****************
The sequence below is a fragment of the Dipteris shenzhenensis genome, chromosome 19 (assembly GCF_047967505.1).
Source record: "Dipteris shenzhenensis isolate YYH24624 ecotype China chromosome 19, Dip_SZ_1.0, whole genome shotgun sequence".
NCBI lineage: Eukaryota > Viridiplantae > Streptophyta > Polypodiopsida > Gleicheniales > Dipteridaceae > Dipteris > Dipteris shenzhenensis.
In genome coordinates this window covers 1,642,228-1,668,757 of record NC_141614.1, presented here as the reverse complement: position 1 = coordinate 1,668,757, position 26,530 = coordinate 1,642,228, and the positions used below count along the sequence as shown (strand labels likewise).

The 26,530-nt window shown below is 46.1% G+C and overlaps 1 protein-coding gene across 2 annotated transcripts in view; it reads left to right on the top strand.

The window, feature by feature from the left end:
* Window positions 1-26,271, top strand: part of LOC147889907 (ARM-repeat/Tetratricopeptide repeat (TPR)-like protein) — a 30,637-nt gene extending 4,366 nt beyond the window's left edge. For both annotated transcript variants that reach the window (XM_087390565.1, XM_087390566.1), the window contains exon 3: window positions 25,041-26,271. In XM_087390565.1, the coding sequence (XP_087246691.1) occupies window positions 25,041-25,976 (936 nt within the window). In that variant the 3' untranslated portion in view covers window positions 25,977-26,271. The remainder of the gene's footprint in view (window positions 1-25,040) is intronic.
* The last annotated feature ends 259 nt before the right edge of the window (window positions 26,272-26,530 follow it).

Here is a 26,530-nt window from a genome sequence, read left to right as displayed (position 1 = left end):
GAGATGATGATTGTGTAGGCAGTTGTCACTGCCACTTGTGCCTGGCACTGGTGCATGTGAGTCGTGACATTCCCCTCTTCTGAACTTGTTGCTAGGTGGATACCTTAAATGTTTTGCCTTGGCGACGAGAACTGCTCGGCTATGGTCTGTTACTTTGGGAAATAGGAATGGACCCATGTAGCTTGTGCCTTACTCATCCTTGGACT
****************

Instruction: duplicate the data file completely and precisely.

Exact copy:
The sequence below is a fragment of the Dipteris shenzhenensis genome, chromosome 19 (assembly GCF_047967505.1).
Source record: "Dipteris shenzhenensis isolate YYH24624 ecotype China chromosome 19, Dip_SZ_1.0, whole genome shotgun sequence".
NCBI lineage: Eukaryota > Viridiplantae > Streptophyta > Polypodiopsida > Gleicheniales > Dipteridaceae > Dipteris > Dipteris shenzhenensis.
In genome coordinates this window covers 1,642,228-1,668,757 of record NC_141614.1, presented here as the reverse complement: position 1 = coordinate 1,668,757, position 26,530 = coordinate 1,642,228, and the positions used below count along the sequence as shown (strand labels likewise).

The 26,530-nt window shown below is 46.1% G+C and overlaps 1 protein-coding gene across 2 annotated transcripts in view; it reads left to right on the top strand.

The window, feature by feature from the left end:
* Window positions 1-26,271, top strand: part of LOC147889907 (ARM-repeat/Tetratricopeptide repeat (TPR)-like protein) — a 30,637-nt gene extending 4,366 nt beyond the window's left edge. For both annotated transcript variants that reach the window (XM_087390565.1, XM_087390566.1), the window contains exon 3: window positions 25,041-26,271. In XM_087390565.1, the coding sequence (XP_087246691.1) occupies window positions 25,041-25,976 (936 nt within the window). In that variant the 3' untranslated portion in view covers window positions 25,977-26,271. The remainder of the gene's footprint in view (window positions 1-25,040) is intronic.
* The last annotated feature ends 259 nt before the right edge of the window (window positions 26,272-26,530 follow it).

Here is a 26,530-nt window from a genome sequence, read left to right as displayed (position 1 = left end):
GAGATGATGATTGTGTAGGCAGTTGTCACTGCCACTTGTGCCTGGCACTGGTGCATGTGAGTCGTGACATTCCCCTCTTCTGAACTTGTTGCTAGGTGGATACCTTAAATGTTTTGCCTTGGCGACGAGAACTGCTCGGCTATGGTCTGTTACTTTGGGAAATAGGAATGGACCCATGTAGCTTGTGCCTTACTCATCCTTGGACT